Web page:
Practice dilemma: Capacity to consent
You visit a patient with mild dementia at home and find that he is very anaemic and unwell following likely GI bleeding. His family insist that he is confused and isn’t thinking clearly. You believe he is communicating fairly well, however. How do you assess and manage the patient?
The important issue in this scenario is the mental capacity of the patient. You are placed in a difficult situation because a clear refusal of treatment is being expressed by the patient, but the family are challenging this. There is also some pressure in terms of timing, so it may be difficult to arrange specialist assessment of capacity.
In assessing the patient, it is important to remember that capacity is task specific – you are only focusing on the particular treatment issue in question, in this case admission for treatment of life-threatening bleeding. You should begin with a presumption of capacity and not make prejudgments based on the medical condition.
You must also give the patient as much support as possible to make a decision independently by explaining the situation in terms he may understand, avoiding – for example – hurried explanations or medical jargon.
The patient must understand his condition, the reasons for treatment and the implications should he refuse, including the risk of death. He must be able to retain the information long enough to make a decision, and communicate this clearly and consistently when questioned.
If he appears capable of this, his refusal of treatment is valid and must be respected, regardless of family concerns. In terms of testing consistency, he could be visited later for review to see if his view has changed.
If, on the other hand, he appears to lack capacity, he must be treated under the terms of the Mental Capacity Act 2005 or the Adult with Incapacity (Scotland) Act. This advises treatment in the best interests of the patient, using the least restrictive option, taking account of any previously expressed wishes of the patient and also giving consideration to the views of relatives and carers.
It may be that a relative has been granted a valid power of attorney covering welfare issues, in which case that relative may act as a legal proxy decision maker once the patient has lost capacity. Power of attorney for financial matters only does not cover this type of decision.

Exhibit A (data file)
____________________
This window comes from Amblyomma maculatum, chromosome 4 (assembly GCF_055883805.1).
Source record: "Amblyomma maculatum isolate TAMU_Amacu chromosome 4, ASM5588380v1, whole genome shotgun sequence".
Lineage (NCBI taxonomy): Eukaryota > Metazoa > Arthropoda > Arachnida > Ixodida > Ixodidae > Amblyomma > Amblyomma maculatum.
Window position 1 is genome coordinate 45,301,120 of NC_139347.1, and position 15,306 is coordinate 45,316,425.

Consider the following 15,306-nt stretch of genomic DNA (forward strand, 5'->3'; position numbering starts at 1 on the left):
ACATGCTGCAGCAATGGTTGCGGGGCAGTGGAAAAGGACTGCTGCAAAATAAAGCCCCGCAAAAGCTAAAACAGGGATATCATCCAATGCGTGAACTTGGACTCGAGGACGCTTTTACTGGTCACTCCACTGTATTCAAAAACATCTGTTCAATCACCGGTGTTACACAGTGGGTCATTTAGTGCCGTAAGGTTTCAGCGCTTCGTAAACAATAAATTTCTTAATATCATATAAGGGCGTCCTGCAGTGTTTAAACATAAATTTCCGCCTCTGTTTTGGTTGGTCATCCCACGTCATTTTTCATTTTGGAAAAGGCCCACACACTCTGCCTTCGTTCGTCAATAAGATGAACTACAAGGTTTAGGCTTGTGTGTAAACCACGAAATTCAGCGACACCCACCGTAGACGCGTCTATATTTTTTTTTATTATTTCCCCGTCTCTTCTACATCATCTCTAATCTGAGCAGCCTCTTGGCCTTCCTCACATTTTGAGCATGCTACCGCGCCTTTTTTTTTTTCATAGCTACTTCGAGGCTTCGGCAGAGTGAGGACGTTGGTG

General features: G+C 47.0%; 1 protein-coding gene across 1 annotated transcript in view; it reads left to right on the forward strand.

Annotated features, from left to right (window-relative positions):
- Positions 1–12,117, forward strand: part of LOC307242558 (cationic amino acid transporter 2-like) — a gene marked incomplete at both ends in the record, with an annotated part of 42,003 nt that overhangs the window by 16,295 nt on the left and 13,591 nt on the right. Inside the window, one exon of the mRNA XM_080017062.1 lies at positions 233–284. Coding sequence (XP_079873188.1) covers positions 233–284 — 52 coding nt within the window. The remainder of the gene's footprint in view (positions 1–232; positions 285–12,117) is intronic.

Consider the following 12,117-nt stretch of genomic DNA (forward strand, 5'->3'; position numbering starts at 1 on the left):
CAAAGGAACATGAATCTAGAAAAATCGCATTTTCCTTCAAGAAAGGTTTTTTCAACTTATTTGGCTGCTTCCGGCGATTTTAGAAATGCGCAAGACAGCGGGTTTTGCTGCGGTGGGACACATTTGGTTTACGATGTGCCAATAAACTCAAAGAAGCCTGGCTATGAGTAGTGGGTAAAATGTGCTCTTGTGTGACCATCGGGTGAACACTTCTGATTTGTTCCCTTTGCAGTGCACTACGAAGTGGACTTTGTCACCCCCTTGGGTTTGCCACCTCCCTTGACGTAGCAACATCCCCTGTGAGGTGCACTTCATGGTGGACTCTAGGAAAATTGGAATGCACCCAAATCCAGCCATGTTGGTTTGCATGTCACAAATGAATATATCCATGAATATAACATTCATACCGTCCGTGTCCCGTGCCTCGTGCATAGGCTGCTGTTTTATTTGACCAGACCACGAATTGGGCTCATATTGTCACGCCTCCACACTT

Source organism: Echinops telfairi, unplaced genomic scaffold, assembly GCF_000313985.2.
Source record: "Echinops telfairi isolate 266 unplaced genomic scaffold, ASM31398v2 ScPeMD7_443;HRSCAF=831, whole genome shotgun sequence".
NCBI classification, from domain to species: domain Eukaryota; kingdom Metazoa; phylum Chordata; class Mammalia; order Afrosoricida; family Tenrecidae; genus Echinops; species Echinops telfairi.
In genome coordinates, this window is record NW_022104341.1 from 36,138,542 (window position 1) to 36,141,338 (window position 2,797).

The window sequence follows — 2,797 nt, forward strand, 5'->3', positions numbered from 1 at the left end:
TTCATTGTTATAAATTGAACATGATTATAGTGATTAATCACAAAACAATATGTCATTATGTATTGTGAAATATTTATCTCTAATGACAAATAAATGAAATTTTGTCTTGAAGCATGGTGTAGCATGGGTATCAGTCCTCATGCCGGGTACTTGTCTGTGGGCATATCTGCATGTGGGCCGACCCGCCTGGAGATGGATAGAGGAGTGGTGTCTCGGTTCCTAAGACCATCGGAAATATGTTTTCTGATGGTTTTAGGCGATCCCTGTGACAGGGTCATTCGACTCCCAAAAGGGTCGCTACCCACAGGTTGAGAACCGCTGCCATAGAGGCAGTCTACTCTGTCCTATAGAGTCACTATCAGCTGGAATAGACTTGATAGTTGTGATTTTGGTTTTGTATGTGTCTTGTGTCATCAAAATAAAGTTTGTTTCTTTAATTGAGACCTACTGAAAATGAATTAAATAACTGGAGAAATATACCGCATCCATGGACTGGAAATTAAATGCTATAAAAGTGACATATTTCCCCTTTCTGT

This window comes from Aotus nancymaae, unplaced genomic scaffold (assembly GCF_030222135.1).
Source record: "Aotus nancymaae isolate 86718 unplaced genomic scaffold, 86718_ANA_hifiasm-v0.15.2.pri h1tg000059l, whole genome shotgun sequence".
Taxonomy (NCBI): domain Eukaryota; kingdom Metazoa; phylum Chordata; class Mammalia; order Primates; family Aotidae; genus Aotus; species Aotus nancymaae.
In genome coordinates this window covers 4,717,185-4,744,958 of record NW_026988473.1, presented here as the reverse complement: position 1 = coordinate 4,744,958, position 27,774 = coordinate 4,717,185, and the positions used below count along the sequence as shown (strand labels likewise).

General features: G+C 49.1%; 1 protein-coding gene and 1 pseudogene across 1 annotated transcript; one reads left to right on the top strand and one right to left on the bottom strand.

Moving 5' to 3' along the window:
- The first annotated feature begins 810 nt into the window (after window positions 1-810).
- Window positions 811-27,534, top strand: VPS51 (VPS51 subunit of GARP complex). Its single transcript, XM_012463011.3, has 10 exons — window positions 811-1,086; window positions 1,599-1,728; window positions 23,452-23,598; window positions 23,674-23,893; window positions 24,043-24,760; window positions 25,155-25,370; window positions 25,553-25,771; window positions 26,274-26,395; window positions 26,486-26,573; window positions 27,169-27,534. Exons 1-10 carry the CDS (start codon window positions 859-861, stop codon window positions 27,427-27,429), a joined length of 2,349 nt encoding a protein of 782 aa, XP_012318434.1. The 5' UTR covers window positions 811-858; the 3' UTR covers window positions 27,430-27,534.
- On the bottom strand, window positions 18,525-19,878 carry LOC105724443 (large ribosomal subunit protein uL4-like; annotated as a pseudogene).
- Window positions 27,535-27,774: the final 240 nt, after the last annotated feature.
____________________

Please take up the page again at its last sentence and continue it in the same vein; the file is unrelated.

If the patient has prepared an advance directive, this too may be valid in terms of refusing treatment. However, it would have to be written in clear terms to cover this specific life-threatening scenario, which may be unlikely in an unforeseen emergency of this kind.
In this scenario it is clear that the patient's best interests are likely to be served by admission for treatment, and the family is in agreement. If, however, there was a dispute and the family objected, under GMC guidance you should aim to reach consensus by discussing the situation fully with them.
In non-urgent situations, the options of a second opinion, mediation services or even court action can be considered, but for this patient there would be no time for such steps and you would therefore have to take whatever action you considered to be safest for the patient, pending resolution of any disagreement.
In terms of the treatment itself, the Mental Capacity Act allows ‘restraint' that is the minimum necessary and is proportionate to the likelihood and seriousness of the harm. While ‘deprivation of liberty' safeguards have been enacted in England to accompany the act, it is stated in the relevant code of practice that transfer to a hospital in an ambulance will usually not be considered deprivation of liberty requiring specific authorisation.
Finally, whichever decision is made for the patient it is important for you to record carefully the steps you have taken to assess capacity and the reasons for the decisions made.
Dr Barry Parker is a medical adviser for the UK-wide Medical and Dental Defence Union of Scotland